Investigating implausible Bloomberg Businessweek’s Supermicro spy chip yarn

“Today we are going to more thoroughly address the Bloomberg Businessweek article alleging that China targeted 30 companies by inserting chips in the manufacturing process of Supermicro servers,” Patrick Kennedy writes for STH. “Despite denials from named companies and the technology press casting some reasonable doubt on the story, Bloomberg doubled down and posted a follow-up article claiming a different hack took place.”

“In the first section, we are going to discuss why there are some fairly astounding plausibility and feasibility gaps in Bloomberg’s description of how the hack worked. The weakness in this section of the Bloomberg article makes it extremely difficult to navigate and it is light on details,” Kennedy writes. “Bloomberg’s report describes an attack that is not possible at the companies listed in the article.”

“Bloomberg needs to either present credible and verifiable information to prove this story is true. The hack they presented does not work against the intended targets as we have shown here. There is now enough evidence pointing to systematic discrepancies that the stories cannot stand,” Kennedy writes. “If Bloomberg cannot present credible information to show how the hack presented is possible, plausible, and did happen, Bloomberg needs to retract the story and investigate how this passed editorial muster and was published.”

Much more in the full article here.

MacDailyNews Take: Hey, Bloomberg Businessweek, don’t we have enough fake news already?

If it isn’t backed, you must retract.

AWS CEO joins Tim Cook in urging Bloomberg Businessweek to retract its Chinese spy chip yarn – October 22, 2018
Super Micro to review hardware for malicious chips – October 22, 2018
Apple CEO Tim Cook: Bloomberg Businessweek should do the right thing and retract its Chinese spy chip story – October 19, 2018
Before China iCloud spy chip allegations, Bloomberg published these five incorrect stories about Apple – October 10, 2018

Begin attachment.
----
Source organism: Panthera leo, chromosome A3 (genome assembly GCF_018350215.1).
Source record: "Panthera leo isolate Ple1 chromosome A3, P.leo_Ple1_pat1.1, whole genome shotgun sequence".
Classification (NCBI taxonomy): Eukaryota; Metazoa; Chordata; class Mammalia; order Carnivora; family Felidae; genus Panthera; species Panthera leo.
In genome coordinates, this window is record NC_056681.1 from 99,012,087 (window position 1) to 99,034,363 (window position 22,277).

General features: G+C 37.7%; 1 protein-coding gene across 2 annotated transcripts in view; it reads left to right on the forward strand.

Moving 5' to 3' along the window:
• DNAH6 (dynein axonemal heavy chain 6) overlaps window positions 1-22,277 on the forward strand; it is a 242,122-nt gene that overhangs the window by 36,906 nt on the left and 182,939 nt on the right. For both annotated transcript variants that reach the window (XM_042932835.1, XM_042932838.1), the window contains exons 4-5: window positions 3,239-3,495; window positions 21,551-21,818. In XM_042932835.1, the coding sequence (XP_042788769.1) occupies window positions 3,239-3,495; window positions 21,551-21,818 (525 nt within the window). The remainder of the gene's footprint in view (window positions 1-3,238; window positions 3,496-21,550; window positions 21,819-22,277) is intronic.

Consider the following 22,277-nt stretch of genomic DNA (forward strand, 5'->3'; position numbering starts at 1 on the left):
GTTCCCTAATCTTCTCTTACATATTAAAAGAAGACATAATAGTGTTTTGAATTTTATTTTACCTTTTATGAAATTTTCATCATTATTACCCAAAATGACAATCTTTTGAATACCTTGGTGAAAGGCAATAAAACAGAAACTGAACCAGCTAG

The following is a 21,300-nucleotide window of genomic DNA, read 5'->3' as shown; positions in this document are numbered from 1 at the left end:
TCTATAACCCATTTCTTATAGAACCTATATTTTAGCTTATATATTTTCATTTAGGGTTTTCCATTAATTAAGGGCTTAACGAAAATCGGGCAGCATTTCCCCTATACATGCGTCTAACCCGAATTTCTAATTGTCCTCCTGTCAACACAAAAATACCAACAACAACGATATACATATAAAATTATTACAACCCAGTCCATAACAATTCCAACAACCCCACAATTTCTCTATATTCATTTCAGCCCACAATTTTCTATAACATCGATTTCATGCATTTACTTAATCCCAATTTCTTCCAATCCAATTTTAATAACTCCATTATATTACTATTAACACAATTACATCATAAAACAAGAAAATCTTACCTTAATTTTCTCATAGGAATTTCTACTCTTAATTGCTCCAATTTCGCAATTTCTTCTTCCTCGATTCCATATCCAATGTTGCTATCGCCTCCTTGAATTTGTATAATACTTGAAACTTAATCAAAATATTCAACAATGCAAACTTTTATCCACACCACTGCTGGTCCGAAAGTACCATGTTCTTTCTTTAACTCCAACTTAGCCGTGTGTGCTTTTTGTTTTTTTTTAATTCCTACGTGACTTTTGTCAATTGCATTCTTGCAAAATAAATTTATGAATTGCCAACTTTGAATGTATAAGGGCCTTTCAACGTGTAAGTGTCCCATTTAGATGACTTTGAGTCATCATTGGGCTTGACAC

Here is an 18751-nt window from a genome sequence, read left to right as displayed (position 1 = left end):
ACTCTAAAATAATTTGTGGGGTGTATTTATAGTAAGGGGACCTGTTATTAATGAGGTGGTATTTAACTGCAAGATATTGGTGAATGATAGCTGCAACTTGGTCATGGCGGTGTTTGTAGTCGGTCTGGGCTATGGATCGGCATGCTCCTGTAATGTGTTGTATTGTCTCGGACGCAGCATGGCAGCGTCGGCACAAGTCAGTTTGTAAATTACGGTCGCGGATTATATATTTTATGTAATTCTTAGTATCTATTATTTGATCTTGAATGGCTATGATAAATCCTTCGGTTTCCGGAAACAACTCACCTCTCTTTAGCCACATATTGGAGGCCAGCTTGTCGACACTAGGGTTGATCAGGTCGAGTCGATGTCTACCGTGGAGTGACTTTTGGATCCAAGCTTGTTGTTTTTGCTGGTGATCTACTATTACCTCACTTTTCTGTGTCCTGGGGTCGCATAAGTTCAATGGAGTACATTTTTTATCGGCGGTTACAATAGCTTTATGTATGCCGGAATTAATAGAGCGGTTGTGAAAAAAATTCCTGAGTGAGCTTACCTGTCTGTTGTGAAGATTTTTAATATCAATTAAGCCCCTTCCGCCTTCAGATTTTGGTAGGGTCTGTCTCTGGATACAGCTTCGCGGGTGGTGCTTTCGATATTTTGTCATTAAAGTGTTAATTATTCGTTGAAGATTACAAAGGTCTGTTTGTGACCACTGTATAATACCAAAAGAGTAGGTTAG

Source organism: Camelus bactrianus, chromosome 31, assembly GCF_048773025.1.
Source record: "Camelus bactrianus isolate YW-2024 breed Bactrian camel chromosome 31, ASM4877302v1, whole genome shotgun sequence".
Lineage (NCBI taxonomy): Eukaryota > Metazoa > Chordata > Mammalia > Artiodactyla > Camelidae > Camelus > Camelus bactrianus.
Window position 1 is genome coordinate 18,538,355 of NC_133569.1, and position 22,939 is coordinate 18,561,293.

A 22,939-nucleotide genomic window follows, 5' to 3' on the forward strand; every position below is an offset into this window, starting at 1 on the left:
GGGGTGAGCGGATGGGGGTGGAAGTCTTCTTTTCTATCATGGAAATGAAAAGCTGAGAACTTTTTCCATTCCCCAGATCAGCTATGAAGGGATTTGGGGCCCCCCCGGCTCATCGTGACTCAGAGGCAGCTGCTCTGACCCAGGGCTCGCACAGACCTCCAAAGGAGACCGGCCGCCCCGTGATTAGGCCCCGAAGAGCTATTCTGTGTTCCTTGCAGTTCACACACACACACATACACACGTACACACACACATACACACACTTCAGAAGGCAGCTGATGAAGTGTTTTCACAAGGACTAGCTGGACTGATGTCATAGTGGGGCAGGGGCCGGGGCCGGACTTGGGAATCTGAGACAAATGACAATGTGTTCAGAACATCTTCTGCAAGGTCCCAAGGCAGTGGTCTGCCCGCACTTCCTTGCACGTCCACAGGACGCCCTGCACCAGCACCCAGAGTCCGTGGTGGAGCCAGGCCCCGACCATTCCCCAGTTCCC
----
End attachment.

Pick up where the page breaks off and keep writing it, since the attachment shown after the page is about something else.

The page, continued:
U.S. Senators Rubio and Blumenthal demand answers from Supermicro over spy chip allegations – October 10, 2018
Apple CEO Tim Cook is in Shanghai in possible PR move after Bloomberg Businessweek’s spy chip yarn – October 9, 2018
One of Bloomberg’s sources told them Chinese spy chip story ‘didn’t make sense’ – October 9, 2018
Apple suppliers took an $18 billion stock hit after Bloomberg’s disputed China hacking report – October 5, 2018
UK cyber security agency backs Apple, Amazon China hack denials – October 5, 2018
Apple official statement: What Bloomberg Businessweek got wrong about Apple – October 5, 2018
Apple strongly disputes Bloomberg BusinessWeek report that Chinese ‘spy’ chips were found in iCloud servers – October 4, 2018


  1. “Thou doth protest too much.”

    Given our inability to influence China on things like this, it isn’t unreasonable to suspect that companies were denying a problem they know they can’t solve.

  2. It may be fake news and there are some that are pointing out the obvious but these days of “guilty even when proven innocent” drive people to do amazingly ridiculous and immoral things. I mean just look at that search for weapons of mass destruction, so many citizens of Apple’s home nation can’t even own up to the obvious lack of morals and ethics.

    It isn’t about facts anymore with these types, just speculation.

    Then again, maybe these chips are being made at the weapons of mass destruction program. Not a bad idea, cause you’d have to be competent to find it and after a decade plus of searching, well makes you wonder if they even got the right country.

      1. Thank you for the link. I’ve read a few articles as well and followed the Hans Blix saga at the time. At any rate it’s nice to get some feedback on the topic.

        Again I want to thank you for your other post the other day, it was totally awesome!

Reader Feedback

This site uses Akismet to reduce spam. Learn how your comment data is processed.